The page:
Falu Rödfärg’s blanket is double woven from 2-ply wool yarn on wool warp on Jacquard looms. The exceptional quality of the blanket comes from the density of the fabric and the choice of wool. There are 14-16 knots per cm, whereas standard rugs have around 5 knots per cm. So, it’s the density (the number of knots per cm) which makes the distinction between a blanket and a rug.

The wool comes from sheep which live outdoors all year round in tough weather conditions. As a result, they develop a thick woollen coat which is an excellent insulator and keeps them very warm.

Once the blanket has been woven, it is washed, any excess material is removed and it is then dried on the flat. After that, it is injected with hot steam to make it as fluffy, soft and cosy as possible. Finally, the blanket is trimmed by hand and the label is sewn on.



Double weaving can trace its roots back to the Swedish Middle Ages when it was used in several different types of carpet weaving. Double weaving involves two or more colours and the pattern is almost identical on both sides but the colours vary. The fabrics were regarded as Swedish but may have originated in Italy. The patterns are simplified versions of elaborate Italian designs and generally consist of small, symmetrically arranged trees and birds in pairs.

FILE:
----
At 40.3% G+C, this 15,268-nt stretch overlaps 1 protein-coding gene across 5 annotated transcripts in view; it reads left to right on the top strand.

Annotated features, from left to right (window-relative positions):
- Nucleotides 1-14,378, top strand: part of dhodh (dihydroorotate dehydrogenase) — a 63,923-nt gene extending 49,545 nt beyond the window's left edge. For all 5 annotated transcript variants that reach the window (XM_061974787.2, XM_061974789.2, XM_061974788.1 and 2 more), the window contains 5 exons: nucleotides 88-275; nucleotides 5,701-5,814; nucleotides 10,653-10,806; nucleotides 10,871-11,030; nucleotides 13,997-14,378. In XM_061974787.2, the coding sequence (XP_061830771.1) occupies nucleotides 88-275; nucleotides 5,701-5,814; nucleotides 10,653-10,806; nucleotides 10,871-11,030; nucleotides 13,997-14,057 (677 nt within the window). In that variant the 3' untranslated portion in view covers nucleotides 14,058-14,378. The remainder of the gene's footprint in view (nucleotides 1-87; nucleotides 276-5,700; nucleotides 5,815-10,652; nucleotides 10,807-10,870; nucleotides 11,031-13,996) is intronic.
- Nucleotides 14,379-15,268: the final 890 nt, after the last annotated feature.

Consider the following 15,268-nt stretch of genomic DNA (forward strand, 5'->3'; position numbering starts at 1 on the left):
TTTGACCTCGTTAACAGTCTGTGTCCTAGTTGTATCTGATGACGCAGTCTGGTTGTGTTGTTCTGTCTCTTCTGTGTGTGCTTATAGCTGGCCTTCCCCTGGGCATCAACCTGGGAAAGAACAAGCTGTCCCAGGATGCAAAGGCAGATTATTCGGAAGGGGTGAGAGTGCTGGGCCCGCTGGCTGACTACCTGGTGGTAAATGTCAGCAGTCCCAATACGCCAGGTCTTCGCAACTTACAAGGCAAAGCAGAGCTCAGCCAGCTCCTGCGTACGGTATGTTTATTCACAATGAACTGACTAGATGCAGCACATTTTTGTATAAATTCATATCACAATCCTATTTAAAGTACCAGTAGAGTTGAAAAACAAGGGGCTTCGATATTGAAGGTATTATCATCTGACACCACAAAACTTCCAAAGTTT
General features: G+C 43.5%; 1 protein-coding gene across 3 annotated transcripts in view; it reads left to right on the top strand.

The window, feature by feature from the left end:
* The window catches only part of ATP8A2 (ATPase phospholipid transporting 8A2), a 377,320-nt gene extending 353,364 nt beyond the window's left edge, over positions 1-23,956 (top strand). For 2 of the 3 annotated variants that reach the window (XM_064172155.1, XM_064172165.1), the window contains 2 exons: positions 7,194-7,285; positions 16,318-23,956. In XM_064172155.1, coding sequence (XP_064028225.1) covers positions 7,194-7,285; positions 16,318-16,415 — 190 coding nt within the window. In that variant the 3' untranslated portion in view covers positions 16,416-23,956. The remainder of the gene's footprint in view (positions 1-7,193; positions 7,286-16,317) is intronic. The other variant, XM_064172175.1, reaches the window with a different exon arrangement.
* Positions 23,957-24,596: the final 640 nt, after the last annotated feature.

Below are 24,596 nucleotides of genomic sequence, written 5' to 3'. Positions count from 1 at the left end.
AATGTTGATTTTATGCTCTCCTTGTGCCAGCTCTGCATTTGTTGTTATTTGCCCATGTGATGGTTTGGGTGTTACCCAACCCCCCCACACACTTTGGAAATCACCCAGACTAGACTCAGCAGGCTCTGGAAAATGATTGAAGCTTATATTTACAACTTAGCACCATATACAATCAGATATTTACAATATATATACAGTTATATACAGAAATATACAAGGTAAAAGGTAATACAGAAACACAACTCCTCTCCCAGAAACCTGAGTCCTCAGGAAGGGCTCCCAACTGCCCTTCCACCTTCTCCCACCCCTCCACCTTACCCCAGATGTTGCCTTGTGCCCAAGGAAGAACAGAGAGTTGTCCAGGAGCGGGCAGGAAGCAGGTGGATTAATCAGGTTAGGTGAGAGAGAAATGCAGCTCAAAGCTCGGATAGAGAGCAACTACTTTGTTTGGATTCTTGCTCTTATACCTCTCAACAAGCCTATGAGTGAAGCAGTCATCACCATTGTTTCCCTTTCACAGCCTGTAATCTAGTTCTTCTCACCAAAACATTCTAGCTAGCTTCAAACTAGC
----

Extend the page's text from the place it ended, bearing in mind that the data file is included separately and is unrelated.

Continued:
Jacquard looms were created by the inventor Joseph-Marie Jacquard. They are usually controlled and operated mechanically but there are also manual versions. The loom was patented in 1805 and seven years later there were already more than 11,000 such looms in use in France. The main difference from the traditional loom is that each warp thread can be controlled independently from other threads. This means that up to 1,792 warp threads can be controlled completely separately from the upward and downward movements of other threads. Electronically controlled Jacquard looms can control almost 10,000 threads independently of each other.

Wool fibres have small scales which vary in size according to the moisture uptake of the fibre. This means that wool can be felted, which occurs to some extent during the moulting process, when the fibres hook onto each other and make the blanket dense. Wool can absorb up to 40% of its own weight in moisture, whilst at the same time being water repellent. Wool retains its insulating properties even when it is damp. Woollen fabrics will become clean through exposure to the air and sun, which means that they don’t have to be washed as often if they are aired on a regular basis. If they become stained or heavily soiled, they can be washed at 30 degrees by hand or in a machine on a wool programme using a detergent which is suitable for wool/delicate fabrics. To prevent matting, there should be as little contact as possible with fabrics during washing. Wool is resistant to decay and can be used as insulation in the home or, in some cases, can be recycled as underlay.